From discussions with leaders and a walk through its highly automated New York fab last week, it looks like GlobalFoundries is on track to continue taking customers away from TSMC.
Since the split from AMD in 2009, GlobalFoundries has acted as an independent foundry. It’s much larger rival TSMC is the only other chip maker that can be considered both a pure-play and a leading-edge foundry.
In its early years, GF was dependent on AMD for the majority of its revenue. The lack of competitiveness of some AMD CPU products meant lower throughput for the fabs.
The 14nm process currently in production has been a striking success for GlobalFoundries. Though it attempted to create a 14nm node completely in-house, early on it recognized potential problems with it and decided to partner with Samsung on its 14nm development.
AMD is still the biggest and most influential customer for GF. AMD’s latest processor products including Ryzen and Epyc, in addition to graphics chips based on Polaris and Vega, are all built inside GF’s Fab 8 in Malta, NY.
AMD had a lot of ground to make up against Intel and Nvidia. CEO Lisa Su hasn’t been shy about crediting GlobalFoundries in part for the improvement in its product portfolio through 2017. AMD’s release schedule and product refresh cycle for the products was aggressive.
I toured Fab 8 to see some of the changes taking place. Like TSMC, GF will be starting 7nm production with current lithography techniques, claiming customers are demanding 7nm tape-outs before newer options like extreme ultraviolet litho (EUV) are ready.
TSMC taped out several 7nm chips last year and expects volume production this year. GF is a step behind with an in-house designed 7nm node taping out chips in late 2018 and mass production in 2019.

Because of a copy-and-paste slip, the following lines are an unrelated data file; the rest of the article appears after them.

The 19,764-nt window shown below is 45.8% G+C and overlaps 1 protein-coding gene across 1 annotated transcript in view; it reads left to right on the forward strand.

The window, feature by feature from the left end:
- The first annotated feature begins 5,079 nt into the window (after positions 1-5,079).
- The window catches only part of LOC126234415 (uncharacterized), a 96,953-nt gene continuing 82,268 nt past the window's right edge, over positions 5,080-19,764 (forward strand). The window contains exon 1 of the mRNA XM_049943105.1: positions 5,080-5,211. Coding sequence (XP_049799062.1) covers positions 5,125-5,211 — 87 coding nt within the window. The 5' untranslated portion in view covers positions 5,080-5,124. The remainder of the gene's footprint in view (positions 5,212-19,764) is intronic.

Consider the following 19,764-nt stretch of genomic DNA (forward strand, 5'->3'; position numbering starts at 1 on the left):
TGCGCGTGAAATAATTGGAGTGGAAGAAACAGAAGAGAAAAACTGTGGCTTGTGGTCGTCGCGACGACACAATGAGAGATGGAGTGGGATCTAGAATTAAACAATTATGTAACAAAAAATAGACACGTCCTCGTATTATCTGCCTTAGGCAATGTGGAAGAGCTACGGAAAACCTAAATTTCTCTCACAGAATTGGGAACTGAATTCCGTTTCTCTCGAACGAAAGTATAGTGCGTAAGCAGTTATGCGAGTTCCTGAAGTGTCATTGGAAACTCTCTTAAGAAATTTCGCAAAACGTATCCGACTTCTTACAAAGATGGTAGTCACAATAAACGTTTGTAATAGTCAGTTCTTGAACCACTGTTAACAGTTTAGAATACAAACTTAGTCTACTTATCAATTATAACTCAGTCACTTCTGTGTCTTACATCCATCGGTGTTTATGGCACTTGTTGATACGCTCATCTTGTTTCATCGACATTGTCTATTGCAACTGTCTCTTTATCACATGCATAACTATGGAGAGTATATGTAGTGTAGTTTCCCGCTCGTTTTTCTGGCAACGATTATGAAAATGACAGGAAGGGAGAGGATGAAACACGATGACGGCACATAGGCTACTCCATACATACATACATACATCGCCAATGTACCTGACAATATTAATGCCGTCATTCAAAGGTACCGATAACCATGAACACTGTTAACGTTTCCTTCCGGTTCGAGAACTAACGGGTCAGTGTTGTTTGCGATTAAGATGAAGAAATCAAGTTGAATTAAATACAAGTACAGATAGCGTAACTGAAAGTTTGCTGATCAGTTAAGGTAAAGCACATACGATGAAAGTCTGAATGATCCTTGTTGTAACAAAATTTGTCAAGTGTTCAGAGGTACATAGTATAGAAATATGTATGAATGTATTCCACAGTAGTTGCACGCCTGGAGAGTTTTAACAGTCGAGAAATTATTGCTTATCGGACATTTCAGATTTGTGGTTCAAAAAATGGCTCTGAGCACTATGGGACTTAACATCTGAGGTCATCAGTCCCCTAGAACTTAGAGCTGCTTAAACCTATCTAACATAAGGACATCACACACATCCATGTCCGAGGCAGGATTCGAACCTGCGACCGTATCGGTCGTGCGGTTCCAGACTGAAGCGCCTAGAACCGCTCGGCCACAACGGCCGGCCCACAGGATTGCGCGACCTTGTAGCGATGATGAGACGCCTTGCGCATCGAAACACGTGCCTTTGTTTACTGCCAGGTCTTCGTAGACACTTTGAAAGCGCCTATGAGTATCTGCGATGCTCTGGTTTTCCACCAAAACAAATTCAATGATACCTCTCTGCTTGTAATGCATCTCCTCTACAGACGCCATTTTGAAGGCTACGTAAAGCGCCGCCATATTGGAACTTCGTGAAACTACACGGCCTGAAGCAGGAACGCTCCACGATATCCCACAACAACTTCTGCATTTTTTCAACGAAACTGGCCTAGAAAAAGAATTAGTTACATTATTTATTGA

GF must prove to its customers, AMD among them, that its 7nm capabilities are competitive with TSMC. GF claims its 7nm LP process will provide for mobile processor applications as much as a 30 percent die cost reduction and a 40 percent better performance over its 14nm node.
AMD said (and GF confirmed) it will be splitting its 7nm production across both GF and TSMC. Which chips will be coming from TSMC versus GF is still unclear.
My understanding is AMD plans development of 7nm GPUs and CPUs at both foundries, selecting the best one for each option as late as possible. Given AMD has promised to ship 7nm Zen 2 CPUs and 7nm Vega and Navi GPUs by 2020, the window is closing on that selection process.
While at Fab 8 I was able to see GF’s first working EUV systems. It has space to install four EUV machines in Fab 8, though I only saw two on my visit.
GlobalFoundries isn’t initially going to use EUV for 7nm widely, instead it will begin using the technology for specific jobs such as interconnects. Any fab provider that can implement EUV sooner, without affecting yields, will have the advantage for the near-term as it means more wafers and more customer products in a tighter timeline.
GF sees its FD-SOI technology being ramped up at other locations as the biggest area of potential growth going into 2018 and 2019. Yes, 7nm and EUV technology are the sexy terms tossed around, but those are going to be used by only a handful of the biggest and most demanding customers. 22FDX and 12FDX offer opportunities for mobile chip designers and growing segments like blockchain ASICs, automotive and RF to create cost effective products.
It’s worth noting that in sheer size TSMC had $32 billion in foundry business in 2017, six times what GF had at $5.8 billion last year, according to IC Insights. Samsung's external foundry business was not far behind at $4.8 billion, though its total semiconductor business (including its own SoC production) was $60.8 billion.
The figures don’t mean GF can’t compete as a smaller player. TSMC and Samsung are giants with larger, more robust collections of partners to call on as 7nm deals start being finalized. That said, my tour showed me GlobalFoundries can grow and provide leadership in the foundry space.
--Ryan Shrout is the founder and lead analyst at Shrout Research and the owner of PC Perspective.